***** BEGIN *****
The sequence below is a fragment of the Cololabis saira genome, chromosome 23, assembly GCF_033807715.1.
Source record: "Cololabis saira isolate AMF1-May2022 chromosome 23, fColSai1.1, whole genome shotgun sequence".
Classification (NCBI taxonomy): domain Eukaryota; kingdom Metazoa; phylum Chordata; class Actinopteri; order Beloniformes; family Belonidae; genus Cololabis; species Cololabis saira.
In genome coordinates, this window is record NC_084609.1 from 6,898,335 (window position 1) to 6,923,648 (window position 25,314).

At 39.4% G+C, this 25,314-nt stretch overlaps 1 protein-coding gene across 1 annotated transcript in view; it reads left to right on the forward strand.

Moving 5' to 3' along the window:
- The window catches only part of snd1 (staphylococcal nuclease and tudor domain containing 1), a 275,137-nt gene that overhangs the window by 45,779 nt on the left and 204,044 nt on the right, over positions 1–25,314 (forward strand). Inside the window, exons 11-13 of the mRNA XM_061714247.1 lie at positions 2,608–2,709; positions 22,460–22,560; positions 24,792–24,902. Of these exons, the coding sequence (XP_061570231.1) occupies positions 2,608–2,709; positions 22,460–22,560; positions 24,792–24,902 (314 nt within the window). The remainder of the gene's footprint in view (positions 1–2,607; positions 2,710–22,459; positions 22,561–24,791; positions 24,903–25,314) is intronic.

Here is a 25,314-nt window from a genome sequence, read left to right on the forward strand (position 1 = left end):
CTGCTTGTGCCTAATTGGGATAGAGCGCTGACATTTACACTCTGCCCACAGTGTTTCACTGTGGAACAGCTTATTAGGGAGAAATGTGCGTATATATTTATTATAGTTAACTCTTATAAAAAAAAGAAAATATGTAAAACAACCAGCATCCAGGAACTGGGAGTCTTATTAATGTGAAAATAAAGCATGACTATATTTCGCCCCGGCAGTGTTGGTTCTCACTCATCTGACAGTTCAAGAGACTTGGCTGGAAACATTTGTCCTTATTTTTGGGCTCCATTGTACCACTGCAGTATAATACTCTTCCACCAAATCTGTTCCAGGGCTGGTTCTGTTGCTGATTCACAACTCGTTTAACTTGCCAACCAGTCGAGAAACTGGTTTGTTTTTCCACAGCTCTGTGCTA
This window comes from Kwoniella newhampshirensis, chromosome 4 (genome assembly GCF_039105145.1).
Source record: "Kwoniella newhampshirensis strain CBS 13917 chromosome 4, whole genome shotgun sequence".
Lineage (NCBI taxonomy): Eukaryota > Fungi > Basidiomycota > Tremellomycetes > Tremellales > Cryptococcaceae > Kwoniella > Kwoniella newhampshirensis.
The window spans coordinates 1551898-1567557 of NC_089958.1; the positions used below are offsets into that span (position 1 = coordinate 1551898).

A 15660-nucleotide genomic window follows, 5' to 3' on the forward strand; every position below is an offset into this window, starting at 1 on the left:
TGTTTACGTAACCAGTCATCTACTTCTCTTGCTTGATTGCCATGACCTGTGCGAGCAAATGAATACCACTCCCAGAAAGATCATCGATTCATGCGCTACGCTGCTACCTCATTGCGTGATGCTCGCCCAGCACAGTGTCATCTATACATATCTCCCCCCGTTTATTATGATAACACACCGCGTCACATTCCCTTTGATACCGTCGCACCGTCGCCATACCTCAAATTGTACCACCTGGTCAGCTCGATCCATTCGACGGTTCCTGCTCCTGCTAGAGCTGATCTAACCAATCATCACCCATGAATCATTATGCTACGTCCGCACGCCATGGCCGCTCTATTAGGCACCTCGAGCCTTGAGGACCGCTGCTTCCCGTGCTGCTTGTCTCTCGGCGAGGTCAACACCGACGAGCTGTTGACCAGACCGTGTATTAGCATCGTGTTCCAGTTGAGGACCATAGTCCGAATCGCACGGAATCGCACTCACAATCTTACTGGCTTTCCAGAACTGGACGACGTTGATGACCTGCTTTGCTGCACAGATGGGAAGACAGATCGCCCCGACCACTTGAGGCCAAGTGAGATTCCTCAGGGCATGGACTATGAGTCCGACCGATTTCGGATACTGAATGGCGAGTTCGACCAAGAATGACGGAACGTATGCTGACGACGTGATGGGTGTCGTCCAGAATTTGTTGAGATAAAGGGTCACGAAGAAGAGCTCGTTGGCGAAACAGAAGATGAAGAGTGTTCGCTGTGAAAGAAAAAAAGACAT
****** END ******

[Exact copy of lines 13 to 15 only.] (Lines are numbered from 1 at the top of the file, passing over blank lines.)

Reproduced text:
The window spans coordinates 1551898-1567557 of NC_089958.1; the positions used below are offsets into that span (position 1 = coordinate 1551898).

A 15660-nucleotide genomic window follows, 5' to 3' on the forward strand; every position below is an offset into this window, starting at 1 on the left:
TGTTTACGTAACCAGTCATCTACTTCTCTTGCTTGATTGCCATGACCTGTGCGAGCAAATGAATACCACTCCCAGAAAGATCATCGATTCATGCGCTACGCTGCTACCTCATTGCGTGATGCTCGCCCAGCACAGTGTCATCTATACATATCTCCCCCCGTTTATTATGATAACACACCGCGTCACATTCCCTTTGATACCGTCGCACCGTCGCCATACCTCAAATTGTACCACCTGGTCAGCTCGATCCATTCGACGGTTCCTGCTCCTGCTAGAGCTGATCTAACCAATCATCACCCATGAATCATTATGCTACGTCCGCACGCCATGGCCGCTCTATTAGGCACCTCGAGCCTTGAGGACCGCTGCTTCCCGTGCTGCTTGTCTCTCGGCGAGGTCAACACCGACGAGCTGTTGACCAGACCGTGTATTAGCATCGTGTTCCAGTTGAGGACCATAGTCCGAATCGCACGGAATCGCACTCACAATCTTACTGGCTTTCCAGAACTGGACGACGTTGATGACCTGCTTTGCTGCACAGATGGGAAGACAGATCGCCCCGACCACTTGAGGCCAAGTGAGATTCCTCAGGGCATGGACTATGAGTCCGACCGATTTCGGATACTGAATGGCGAGTTCGACCAAGAATGACGGAACGTATGCTGACGACGTGATGGGTGTCGTCCAGAATTTGTTGAGATAAAGGGTCACGAAGAAGAGCTCGTTGGCGAAACAGAAGATGAAGAGTGTTCGCTGTGAAAGAAAAAAAGACAT